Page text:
Consular dating

Roman dates were customarily kept according to the names of the two consuls who took office that year, much like a regnal year in a monarchy. For instance, the year 59 BC in the modern calendar was called by the Romans "the consulship of Caesar and Bibulus", since the two colleagues in the consulship were Gaius Julius Caesar and Marcus Calpurnius Bibulus, although Caesar dominated the consulship so thoroughly that year that it was jokingly referred to as "the consulship of Julius and Caesar". [39] The date the consuls took office varied: from 222 BC to 153 BC they took office 15 March, and due to the Second Celtiberian War, from 153 BC onwards the consuls took office on 1 January. [40] The practice of dating years ab urbe condita (from the supposed foundation date of Rome) was less frequently used.

In Latin, the ablative absolute construction is frequently used to express the date, such as "M. Messalla et M. Pupio Pisone consulibus", translated literally as "With Marcus Messalla and Marcus Pupius Piso (being) the consuls", with 'being' implied, as it appears in Caesar's De Bello Gallico .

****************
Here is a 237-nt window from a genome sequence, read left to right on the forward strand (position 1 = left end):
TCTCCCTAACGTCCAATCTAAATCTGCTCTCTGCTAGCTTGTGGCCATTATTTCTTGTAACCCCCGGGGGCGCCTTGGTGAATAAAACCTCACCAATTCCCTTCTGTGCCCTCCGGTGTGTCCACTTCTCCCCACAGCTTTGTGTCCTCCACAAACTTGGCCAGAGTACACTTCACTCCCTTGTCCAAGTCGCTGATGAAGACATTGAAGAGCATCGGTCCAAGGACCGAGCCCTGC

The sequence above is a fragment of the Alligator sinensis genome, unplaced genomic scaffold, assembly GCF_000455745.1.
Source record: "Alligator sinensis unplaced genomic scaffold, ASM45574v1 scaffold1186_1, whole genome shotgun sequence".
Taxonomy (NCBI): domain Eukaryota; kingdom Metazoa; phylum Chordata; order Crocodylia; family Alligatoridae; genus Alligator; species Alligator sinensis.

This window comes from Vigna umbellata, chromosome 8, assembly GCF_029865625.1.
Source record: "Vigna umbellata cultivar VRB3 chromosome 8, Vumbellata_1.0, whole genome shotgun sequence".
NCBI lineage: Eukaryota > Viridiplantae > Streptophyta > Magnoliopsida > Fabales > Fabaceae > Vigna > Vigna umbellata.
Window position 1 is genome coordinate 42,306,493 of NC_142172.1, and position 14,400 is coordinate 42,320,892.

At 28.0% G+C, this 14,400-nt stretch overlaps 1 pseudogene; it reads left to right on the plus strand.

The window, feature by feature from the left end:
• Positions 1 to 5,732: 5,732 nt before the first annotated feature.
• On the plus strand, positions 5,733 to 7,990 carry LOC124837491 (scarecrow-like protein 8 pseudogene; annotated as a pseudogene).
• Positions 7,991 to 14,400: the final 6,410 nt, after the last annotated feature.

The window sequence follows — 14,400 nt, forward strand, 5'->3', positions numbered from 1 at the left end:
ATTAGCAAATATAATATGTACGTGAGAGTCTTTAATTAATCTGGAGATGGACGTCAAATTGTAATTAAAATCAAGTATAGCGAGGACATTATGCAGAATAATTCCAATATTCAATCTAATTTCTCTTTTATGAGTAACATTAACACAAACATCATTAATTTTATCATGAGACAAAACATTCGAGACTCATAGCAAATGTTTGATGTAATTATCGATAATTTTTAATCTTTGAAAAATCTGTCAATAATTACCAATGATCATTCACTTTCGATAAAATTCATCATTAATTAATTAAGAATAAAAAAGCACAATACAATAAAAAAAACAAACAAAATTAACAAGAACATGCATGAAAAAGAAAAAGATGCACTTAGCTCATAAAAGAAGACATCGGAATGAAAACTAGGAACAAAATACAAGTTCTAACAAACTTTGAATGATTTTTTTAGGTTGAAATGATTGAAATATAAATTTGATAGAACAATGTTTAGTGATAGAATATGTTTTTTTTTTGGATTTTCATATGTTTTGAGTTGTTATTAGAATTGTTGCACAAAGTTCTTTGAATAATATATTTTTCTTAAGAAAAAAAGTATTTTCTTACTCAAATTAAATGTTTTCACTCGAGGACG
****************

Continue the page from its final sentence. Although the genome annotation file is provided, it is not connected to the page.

Consular Dating Key

  1. 509–479 BC: 1 September–29 August (August had only 29 days in Ancient Rome)
  2. 478–451 BC: 1 August–31 July
  3. 449–403 BC: 13 December–12 December
  4. 402–393 BC: 1 October–29 September (September had 29 days)
  5. 392–329 BC: 1 July–29 June (29 days)
  6. 222–154 BC: 15 March–14 March
  7. 153–46 BC: 1 January–29 December (29 days) [41]


INC-1842-a Aureus Adrian ok. 119-122 gg. (avers).png
INC-1842-r Aureus Adrian ok. 119-122 gg. (revers).png
An aureus commemorating the third consulate ("COS III") of the emperor Hadrian (AD 119)

In Roman inscriptions, the word consul was abbreviated cos. [42] The disappearance of the ⟨N⟩ was based on the classical Latin pronunciation of the word as /kõːsul/ or [ko:sul] since an /n/ sound before a fricative was omitted or solely nasalized the previous vowel instead. [43] The word was sometimes spelled cosol in antiquity. [44] Particularly in the imperial era, additional consulships after the first were noted by a trailing Roman numeral: twice consul was abbreviated cos ii, thrice consul cos iii, four times consul cos iiii or iv, etc.